Leo Abse was a fantastic exemplar of what a determined and principled individual MP can achieve. Not only did he pilot a Private Member’s Bill through Parliament in 1967 to legalise sex between men, but he was an international campaigner for women’s abortion rights.
But the story of how Abse came to prominence was in the Cairo Forces parliament in 1944. This was originally envisaged as a “mock parliament” by the education department in the army to popularise an appreciation of the democratic values to inspire the troops in the fight against fascism. All army units had political education officers – many of whom were CP members, or supporters of the war-time Common Wealth party.
The very soul of the army was at stake. Egypt was a decisive battleground over war aims. Following the defeat of Rommel the left in the Eighth Army had a very serious fight on its hands. Greek troops had mutineed rather than participate in the invasion of Italy. They had been promised that they would be allowed to return to liberate Greece instead. The British government responded by disarming the Greeks, surrounding them by barbed wire and denying them food. The response of the left in the army was decisive, the Communist Party organised collections of food from British and Commonwealth troops, and drove convoys to the beleaguered Greeks, until a compromise agreement was reached.
But by 1944 it was clear that the war would be won, especially due to the heroic efforts and sacrifices of the USSR’s Red Army. In the army the left organised among the other ranks to discuss what sort of world they were fighting for.
The “mock parliament” in Cairo was transformed – units elected delegates who stood on party programmes, and the debate electrified the army. It was understood that for the first time since the Putney debates the Army was democratically discussing what they were fighting for. The Cairo parliament formed a joint Labour/Communist “government”, and passed a series of Acts. These were not just debating society games – the Peoples’ Army was speaking to say that these were their war aims, and they expected the Westminster parliament to follow suit.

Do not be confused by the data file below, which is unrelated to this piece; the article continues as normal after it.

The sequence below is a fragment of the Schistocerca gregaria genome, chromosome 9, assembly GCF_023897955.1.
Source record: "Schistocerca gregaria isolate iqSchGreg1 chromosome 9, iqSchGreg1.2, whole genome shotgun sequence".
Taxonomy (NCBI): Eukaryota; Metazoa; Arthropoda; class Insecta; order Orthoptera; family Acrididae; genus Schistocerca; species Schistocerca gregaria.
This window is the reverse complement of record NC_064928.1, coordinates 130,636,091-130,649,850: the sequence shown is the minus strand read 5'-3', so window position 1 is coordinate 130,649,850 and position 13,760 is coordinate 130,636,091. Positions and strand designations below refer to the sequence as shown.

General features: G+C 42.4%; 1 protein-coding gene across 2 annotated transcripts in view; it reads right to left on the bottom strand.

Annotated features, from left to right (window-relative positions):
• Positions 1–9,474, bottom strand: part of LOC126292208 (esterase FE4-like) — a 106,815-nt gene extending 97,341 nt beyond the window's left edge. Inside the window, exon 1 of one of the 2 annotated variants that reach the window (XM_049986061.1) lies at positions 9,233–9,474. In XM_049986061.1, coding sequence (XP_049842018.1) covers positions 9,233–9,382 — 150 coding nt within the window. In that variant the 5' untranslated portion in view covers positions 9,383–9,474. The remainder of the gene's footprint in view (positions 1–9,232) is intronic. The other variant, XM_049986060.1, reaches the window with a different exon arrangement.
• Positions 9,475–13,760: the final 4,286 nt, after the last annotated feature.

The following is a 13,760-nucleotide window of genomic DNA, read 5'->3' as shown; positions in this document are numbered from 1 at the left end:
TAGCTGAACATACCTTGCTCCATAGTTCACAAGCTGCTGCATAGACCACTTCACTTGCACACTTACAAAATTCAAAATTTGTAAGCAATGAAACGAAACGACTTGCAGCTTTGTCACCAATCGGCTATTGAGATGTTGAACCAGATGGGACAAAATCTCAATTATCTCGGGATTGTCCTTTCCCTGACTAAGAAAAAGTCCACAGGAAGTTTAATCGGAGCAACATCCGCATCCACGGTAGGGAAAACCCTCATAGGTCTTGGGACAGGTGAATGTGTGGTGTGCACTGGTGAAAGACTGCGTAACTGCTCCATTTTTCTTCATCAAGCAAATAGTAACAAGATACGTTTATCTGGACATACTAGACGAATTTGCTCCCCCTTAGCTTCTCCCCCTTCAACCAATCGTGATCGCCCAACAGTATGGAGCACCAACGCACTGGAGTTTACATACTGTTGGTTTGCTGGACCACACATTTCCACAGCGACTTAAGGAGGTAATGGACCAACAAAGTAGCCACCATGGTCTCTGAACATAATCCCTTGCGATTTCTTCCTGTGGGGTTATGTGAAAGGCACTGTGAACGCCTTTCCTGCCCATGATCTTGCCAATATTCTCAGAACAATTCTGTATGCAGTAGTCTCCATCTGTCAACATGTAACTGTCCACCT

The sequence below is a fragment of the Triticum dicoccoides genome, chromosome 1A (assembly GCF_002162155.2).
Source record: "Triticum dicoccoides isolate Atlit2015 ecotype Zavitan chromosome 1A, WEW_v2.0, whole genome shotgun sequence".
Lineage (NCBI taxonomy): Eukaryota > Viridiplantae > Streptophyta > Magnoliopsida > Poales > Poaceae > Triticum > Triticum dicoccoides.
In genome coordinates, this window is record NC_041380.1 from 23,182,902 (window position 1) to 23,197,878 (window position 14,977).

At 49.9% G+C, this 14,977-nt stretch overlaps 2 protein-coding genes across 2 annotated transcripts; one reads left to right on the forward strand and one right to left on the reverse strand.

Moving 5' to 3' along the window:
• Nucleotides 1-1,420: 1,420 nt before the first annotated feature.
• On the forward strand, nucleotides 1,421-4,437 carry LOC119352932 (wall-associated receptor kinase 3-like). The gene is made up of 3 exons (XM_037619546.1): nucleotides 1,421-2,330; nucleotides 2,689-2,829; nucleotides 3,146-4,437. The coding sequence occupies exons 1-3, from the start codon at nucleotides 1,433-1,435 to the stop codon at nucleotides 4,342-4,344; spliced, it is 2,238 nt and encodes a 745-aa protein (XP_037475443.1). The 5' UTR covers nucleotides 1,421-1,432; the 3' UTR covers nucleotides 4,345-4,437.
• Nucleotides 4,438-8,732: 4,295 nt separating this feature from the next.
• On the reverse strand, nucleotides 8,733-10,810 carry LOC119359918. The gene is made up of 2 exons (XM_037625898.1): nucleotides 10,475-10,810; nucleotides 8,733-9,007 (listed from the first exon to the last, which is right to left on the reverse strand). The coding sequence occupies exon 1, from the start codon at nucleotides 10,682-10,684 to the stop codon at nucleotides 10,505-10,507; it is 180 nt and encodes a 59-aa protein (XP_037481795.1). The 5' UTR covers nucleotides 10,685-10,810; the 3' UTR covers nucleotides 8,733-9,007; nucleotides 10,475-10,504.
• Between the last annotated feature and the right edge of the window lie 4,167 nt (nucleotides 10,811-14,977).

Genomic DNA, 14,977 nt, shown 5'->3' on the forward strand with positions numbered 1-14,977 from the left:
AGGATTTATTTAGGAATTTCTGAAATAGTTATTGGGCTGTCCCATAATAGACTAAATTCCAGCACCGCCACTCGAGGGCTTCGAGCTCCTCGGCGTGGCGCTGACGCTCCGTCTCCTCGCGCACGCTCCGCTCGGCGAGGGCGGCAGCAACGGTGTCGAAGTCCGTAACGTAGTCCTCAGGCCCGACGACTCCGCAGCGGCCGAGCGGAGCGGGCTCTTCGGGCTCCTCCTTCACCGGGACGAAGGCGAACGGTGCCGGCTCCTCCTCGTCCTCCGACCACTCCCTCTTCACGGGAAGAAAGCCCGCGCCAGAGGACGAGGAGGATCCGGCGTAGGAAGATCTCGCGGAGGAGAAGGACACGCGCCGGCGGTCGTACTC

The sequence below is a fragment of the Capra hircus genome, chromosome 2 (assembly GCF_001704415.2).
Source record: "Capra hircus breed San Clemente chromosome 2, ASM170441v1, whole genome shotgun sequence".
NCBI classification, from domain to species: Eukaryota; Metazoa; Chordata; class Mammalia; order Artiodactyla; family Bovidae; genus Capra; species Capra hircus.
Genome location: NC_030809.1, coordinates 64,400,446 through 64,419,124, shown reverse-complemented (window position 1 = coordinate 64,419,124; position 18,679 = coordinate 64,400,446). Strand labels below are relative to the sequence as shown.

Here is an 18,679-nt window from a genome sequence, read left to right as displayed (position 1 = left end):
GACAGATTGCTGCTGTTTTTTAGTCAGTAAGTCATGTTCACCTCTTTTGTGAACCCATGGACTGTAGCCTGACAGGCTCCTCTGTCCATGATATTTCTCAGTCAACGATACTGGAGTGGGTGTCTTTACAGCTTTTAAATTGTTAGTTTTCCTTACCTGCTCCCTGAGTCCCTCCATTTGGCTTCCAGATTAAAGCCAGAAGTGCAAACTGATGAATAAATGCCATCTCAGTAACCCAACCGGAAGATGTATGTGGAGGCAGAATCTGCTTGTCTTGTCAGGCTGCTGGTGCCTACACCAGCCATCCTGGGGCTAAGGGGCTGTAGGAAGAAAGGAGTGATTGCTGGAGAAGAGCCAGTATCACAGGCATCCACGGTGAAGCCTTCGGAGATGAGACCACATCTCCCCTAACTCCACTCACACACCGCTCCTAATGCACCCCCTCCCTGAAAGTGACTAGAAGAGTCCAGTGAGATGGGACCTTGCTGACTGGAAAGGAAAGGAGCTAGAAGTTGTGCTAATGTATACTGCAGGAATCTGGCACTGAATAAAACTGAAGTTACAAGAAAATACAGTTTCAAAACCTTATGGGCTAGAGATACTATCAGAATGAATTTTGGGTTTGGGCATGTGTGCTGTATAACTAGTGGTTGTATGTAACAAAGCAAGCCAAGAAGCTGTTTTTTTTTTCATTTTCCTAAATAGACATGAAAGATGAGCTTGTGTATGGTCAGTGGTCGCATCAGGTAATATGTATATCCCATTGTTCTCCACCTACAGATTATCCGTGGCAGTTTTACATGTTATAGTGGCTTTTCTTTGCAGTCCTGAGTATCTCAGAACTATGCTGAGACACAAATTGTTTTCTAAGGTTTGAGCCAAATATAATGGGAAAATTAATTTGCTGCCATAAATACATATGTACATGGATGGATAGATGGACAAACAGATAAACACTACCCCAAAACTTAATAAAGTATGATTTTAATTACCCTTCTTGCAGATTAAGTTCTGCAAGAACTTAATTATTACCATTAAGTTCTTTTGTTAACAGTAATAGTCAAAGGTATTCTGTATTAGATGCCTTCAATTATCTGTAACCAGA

The first bill presented was moved by Leo Abse for the nationalisation, without compensation, of the land and the banks. It was passed overwhelmingly.
The authorities panicked and dispersed the key organisers, Leo Abse was returned to London, that caused a parliamentary debate initiated by the great independent socialist MP, D N Pritt.
But the politicisation of the Army continued apace. Serving members of the Armed Forces had been elected to parliament in by-elections for the Common Wealth party, standing on a programme of full and immediate implementation of Beveridge and a second front. The 1945 khaki election saw a landslide Labour government elected, with the overwhelming majority of troops overseas voting Labour, or more to the left.
But Leo Abse’s involvement wasn’t over. Once the war finished, the saluting stopped. Mutinees rocked the RAF particularly in India and North Africa, demanding demobilisation. The Army saw the need to decapitate the People’s Army and sprung a mutiny trap on a carefully selected platoon of paratroopers in Malaysia.
Thirteen veterans who had fought the Japanese were charged with conspiracy, and mutiny. They had expected to be demobbed, but instead were kept on to fight against pro-independence guerrillas – a political cause they did not agree with. The army sent out a fresh faced 21 year old martinent of a sergeant who insisted on parade ground dress, saluting and drills – in the jungle, and in a war zone. The soldiers went on strike, and the army sprung the trap.
They were all sentenced to death, then commuted to life time imprisonment – to be served in Malaya.
The issue cut right across the major fault line in the British labour movement. The Atlanticist right backed the Army, determined to restore order in the armed forces to change them back from a peoples’ army – the days of the good soldiers – and back into a professionalised military machine for defending Empire and privilege.
The left swung behind the Malayan prisoners, and Leo Abse played a leading role in the campaign for their defence. They were returned to Britain, and later released. On the specific injustice the left won, but on the more general issue the mutiny trap had worked and the army was depoliticised.